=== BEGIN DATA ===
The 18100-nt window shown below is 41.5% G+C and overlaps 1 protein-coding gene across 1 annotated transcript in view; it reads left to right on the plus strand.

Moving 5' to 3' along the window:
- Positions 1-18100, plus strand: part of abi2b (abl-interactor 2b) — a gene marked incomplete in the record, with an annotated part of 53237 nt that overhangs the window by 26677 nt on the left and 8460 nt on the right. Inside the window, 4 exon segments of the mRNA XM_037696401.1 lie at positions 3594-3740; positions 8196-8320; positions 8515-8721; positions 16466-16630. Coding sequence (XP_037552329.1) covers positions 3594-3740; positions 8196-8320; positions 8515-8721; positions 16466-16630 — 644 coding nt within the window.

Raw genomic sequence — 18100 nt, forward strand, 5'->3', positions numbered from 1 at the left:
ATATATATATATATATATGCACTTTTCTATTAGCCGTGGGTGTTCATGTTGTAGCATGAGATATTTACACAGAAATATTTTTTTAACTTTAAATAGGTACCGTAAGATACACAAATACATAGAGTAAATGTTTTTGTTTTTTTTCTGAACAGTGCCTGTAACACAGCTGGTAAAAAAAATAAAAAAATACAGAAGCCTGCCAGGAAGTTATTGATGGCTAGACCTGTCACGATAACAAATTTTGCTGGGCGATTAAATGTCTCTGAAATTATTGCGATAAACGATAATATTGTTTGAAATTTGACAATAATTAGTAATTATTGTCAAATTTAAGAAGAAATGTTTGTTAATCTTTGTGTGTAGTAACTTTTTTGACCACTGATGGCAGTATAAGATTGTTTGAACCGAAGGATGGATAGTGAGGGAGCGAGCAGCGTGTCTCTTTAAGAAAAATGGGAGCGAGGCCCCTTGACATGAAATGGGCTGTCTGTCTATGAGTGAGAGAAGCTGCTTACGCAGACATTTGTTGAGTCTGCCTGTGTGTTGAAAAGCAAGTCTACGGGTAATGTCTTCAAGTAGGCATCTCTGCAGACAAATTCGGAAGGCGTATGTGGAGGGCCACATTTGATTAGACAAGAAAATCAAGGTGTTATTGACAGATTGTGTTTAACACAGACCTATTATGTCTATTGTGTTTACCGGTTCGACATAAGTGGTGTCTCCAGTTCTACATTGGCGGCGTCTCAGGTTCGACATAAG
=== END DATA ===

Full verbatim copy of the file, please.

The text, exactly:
The 18100-nt window shown below is 41.5% G+C and overlaps 1 protein-coding gene across 1 annotated transcript in view; it reads left to right on the plus strand.

Moving 5' to 3' along the window:
- Positions 1-18100, plus strand: part of abi2b (abl-interactor 2b) — a gene marked incomplete in the record, with an annotated part of 53237 nt that overhangs the window by 26677 nt on the left and 8460 nt on the right. Inside the window, 4 exon segments of the mRNA XM_037696401.1 lie at positions 3594-3740; positions 8196-8320; positions 8515-8721; positions 16466-16630. Coding sequence (XP_037552329.1) covers positions 3594-3740; positions 8196-8320; positions 8515-8721; positions 16466-16630 — 644 coding nt within the window.

Raw genomic sequence — 18100 nt, forward strand, 5'->3', positions numbered from 1 at the left:
ATATATATATATATATATGCACTTTTCTATTAGCCGTGGGTGTTCATGTTGTAGCATGAGATATTTACACAGAAATATTTTTTTAACTTTAAATAGGTACCGTAAGATACACAAATACATAGAGTAAATGTTTTTGTTTTTTTTCTGAACAGTGCCTGTAACACAGCTGGTAAAAAAAATAAAAAAATACAGAAGCCTGCCAGGAAGTTATTGATGGCTAGACCTGTCACGATAACAAATTTTGCTGGGCGATTAAATGTCTCTGAAATTATTGCGATAAACGATAATATTGTTTGAAATTTGACAATAATTAGTAATTATTGTCAAATTTAAGAAGAAATGTTTGTTAATCTTTGTGTGTAGTAACTTTTTTGACCACTGATGGCAGTATAAGATTGTTTGAACCGAAGGATGGATAGTGAGGGAGCGAGCAGCGTGTCTCTTTAAGAAAAATGGGAGCGAGGCCCCTTGACATGAAATGGGCTGTCTGTCTATGAGTGAGAGAAGCTGCTTACGCAGACATTTGTTGAGTCTGCCTGTGTGTTGAAAAGCAAGTCTACGGGTAATGTCTTCAAGTAGGCATCTCTGCAGACAAATTCGGAAGGCGTATGTGGAGGGCCACATTTGATTAGACAAGAAAATCAAGGTGTTATTGACAGATTGTGTTTAACACAGACCTATTATGTCTATTGTGTTTACCGGTTCGACATAAGTGGTGTCTCCAGTTCTACATTGGCGGCGTCTCAGGTTCGACATAAG